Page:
September is Hispanic Heritage Month
Hispanic Heritage Month Information and Resources
From Randy Ribay, our DEB/SJ Coorindator:
Hispanic Heritage Month is celebrated every year in the US from September 15-October 15, 2021 to honor the contributions and achievements of Hispanic Americans. September 15th , 2021 is significant as several Latin American countries celebrate their independence on this day (or shortly thereafter). Check out the links below for additional resources!
Sharing Stories of Inspiration from the community
By Maria Vicenty,
Roberto Clemente is one of the most iconic sports figures of the last century thanks to his brilliant baseball career, but also because of his humanitarian work and help for those in need within and outside Puerto Rico.
Roberto Clemente’s childhood wasn’t easy. Because of his family’s limited resources, he and his siblings worked with their father in the sugar cane crops on the island. They used to work in the fields, loading and unloading the sugar cane in trucks.
At 16, Roberto Clemente began to play in Puerto Rico’s amateur league. But it wasn’t until 1952, when Roberto was 18, that he began his professional baseball career. He played for los Cangrejeros de Santurce.
Roberto participated in two World Series. He was batting champion four times, the MVP (Most Valuable Player) in 1966, and 12-time Golden Glove winner. In 1971, he was named the MVP of the World Series.
Roberto Clemente was the first latino to be inducted in the National baseball hall of fame and the first latino player to make 3,000 hits.
He played for the Pittsburgh Pirates and wore #21 on his jersey.
PuertoRicans are proud of Clemente not only for being one of the finest players our island ever produced, but also for being a humanitarian.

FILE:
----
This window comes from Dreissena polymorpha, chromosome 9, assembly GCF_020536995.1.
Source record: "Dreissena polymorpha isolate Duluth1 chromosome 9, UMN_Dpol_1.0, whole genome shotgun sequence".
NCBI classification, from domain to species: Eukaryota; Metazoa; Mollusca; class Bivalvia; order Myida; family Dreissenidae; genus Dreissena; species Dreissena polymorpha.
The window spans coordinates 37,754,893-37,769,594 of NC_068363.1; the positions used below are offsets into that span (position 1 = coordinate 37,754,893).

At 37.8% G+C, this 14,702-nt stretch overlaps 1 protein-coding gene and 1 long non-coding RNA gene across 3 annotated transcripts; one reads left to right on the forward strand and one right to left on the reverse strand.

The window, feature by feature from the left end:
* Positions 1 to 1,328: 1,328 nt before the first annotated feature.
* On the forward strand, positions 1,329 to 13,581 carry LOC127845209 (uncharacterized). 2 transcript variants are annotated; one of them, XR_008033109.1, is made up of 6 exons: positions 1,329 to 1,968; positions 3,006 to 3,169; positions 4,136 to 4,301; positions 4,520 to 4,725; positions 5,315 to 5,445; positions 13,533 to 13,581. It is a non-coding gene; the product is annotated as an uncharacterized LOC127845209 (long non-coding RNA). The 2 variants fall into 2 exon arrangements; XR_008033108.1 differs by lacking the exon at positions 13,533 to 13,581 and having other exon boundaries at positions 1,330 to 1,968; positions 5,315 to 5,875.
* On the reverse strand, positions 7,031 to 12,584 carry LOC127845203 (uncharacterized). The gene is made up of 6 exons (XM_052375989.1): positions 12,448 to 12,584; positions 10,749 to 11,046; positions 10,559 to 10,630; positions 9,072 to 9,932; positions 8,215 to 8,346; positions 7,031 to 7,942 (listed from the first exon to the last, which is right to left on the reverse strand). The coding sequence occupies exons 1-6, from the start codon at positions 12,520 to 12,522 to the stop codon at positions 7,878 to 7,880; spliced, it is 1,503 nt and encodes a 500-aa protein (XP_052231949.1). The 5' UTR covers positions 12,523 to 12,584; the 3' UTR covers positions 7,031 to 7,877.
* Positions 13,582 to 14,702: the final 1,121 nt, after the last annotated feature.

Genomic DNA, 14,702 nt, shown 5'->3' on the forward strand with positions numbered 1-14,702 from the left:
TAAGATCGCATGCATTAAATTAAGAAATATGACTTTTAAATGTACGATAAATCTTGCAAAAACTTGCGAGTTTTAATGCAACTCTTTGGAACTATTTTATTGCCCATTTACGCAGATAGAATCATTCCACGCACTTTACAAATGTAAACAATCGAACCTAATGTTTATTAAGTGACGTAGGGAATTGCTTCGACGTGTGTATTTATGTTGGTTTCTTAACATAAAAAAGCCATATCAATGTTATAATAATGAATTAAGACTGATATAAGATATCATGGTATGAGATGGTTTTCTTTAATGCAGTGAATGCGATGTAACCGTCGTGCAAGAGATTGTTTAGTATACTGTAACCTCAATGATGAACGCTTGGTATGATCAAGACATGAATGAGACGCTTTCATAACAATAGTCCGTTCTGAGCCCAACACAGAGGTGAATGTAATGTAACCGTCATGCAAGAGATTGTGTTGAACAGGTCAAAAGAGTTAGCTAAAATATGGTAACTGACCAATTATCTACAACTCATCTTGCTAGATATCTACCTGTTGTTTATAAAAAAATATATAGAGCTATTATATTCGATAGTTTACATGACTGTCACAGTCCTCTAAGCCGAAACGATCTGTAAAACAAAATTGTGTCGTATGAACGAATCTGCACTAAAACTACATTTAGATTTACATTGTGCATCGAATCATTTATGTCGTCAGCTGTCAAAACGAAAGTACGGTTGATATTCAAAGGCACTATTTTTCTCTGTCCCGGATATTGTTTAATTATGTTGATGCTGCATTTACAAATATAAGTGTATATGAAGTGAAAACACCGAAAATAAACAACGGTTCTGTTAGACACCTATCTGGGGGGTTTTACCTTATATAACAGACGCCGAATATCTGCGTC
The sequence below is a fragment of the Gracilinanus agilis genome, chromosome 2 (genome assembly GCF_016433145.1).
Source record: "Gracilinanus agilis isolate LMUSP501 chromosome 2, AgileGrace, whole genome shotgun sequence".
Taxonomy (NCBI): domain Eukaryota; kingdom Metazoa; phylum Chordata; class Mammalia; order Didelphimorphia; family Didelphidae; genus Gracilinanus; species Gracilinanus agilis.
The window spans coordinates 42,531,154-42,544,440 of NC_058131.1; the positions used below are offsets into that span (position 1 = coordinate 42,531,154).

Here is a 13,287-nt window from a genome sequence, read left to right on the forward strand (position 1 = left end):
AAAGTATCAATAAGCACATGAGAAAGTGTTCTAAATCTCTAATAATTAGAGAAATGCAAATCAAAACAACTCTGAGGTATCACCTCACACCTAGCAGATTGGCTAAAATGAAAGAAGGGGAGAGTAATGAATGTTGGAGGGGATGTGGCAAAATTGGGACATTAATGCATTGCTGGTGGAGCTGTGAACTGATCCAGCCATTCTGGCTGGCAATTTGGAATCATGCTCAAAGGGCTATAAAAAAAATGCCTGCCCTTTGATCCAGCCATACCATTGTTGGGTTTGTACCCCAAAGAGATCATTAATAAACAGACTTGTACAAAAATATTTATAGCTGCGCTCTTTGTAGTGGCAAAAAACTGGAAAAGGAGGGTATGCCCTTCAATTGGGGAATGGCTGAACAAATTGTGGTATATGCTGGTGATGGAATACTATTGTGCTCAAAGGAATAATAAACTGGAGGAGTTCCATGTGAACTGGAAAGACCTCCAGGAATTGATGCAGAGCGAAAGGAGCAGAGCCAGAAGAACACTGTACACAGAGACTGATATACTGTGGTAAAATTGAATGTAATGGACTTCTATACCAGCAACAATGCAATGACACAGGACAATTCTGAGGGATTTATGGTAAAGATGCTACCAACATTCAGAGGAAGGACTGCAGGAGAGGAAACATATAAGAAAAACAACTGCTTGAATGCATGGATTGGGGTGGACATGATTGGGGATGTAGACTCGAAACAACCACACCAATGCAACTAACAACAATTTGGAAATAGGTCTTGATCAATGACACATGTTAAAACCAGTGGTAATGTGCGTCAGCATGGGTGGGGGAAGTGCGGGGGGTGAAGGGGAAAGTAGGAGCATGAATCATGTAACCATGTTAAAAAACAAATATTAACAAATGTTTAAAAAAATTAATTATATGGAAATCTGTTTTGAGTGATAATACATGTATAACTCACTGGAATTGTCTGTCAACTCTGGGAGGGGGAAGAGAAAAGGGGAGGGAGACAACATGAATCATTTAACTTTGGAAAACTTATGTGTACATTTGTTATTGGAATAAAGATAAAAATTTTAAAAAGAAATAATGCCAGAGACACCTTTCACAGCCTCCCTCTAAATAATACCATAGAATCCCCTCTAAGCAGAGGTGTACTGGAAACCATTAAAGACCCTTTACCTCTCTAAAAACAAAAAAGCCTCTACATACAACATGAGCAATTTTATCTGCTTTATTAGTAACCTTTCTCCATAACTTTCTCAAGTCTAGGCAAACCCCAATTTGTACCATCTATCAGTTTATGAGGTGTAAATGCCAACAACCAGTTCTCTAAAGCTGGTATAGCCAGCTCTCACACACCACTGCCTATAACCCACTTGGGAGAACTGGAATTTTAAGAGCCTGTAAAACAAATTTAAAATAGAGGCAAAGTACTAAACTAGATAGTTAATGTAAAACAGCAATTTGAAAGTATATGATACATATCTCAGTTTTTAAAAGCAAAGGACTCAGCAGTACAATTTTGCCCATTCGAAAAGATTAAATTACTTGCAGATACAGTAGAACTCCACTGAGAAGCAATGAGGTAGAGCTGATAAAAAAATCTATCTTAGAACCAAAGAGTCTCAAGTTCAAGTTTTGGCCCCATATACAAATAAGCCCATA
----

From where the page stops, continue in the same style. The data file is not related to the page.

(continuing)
He spent a lot of off-season time helping his community.
Clemente saw his career as a way to help Latin America and its inhabitants make their lives better. He wanted to be an inspiring figure for Hispanic people.
Roberto Clemente was a philanthropist. He was known for giving financial aid to Puerto Rico, the Dominican Republic, and other Latin American countries.
He also promoted accessibility and equality for Latin Americans.
He hosted baseball clinics for disadvantaged youth and gave free baseball lessons for children in Puerto Rico.
He visited sick children in hospitals.
In 1972, a powerful earthquake hit Managua in Nicaragua. Thousands of people died. Thousands of people were injured and became homeless. Roberto Clemente worked hard to get donations of money, medicine, and much needed supplies for the people in Nicaragua.
However, he got news that the donations were not getting to the people that needed them and decided to fly with the next shipment of donations to make sure that he himself distributed them to the people in need. However, shortly after take off the plane crashed in the Atlantic Ocean and the body of Clemente and three others were never recovered.
Less than three months after his death, Roberto Clemente was elected to the Baseball Hall of Fame and years later his wife accomplished his dream of creating a Sports City for low income children.
This is why PuertoRicans keep #21 in our hearts. He is an example of kindness, compassion and love as he willed the good of others.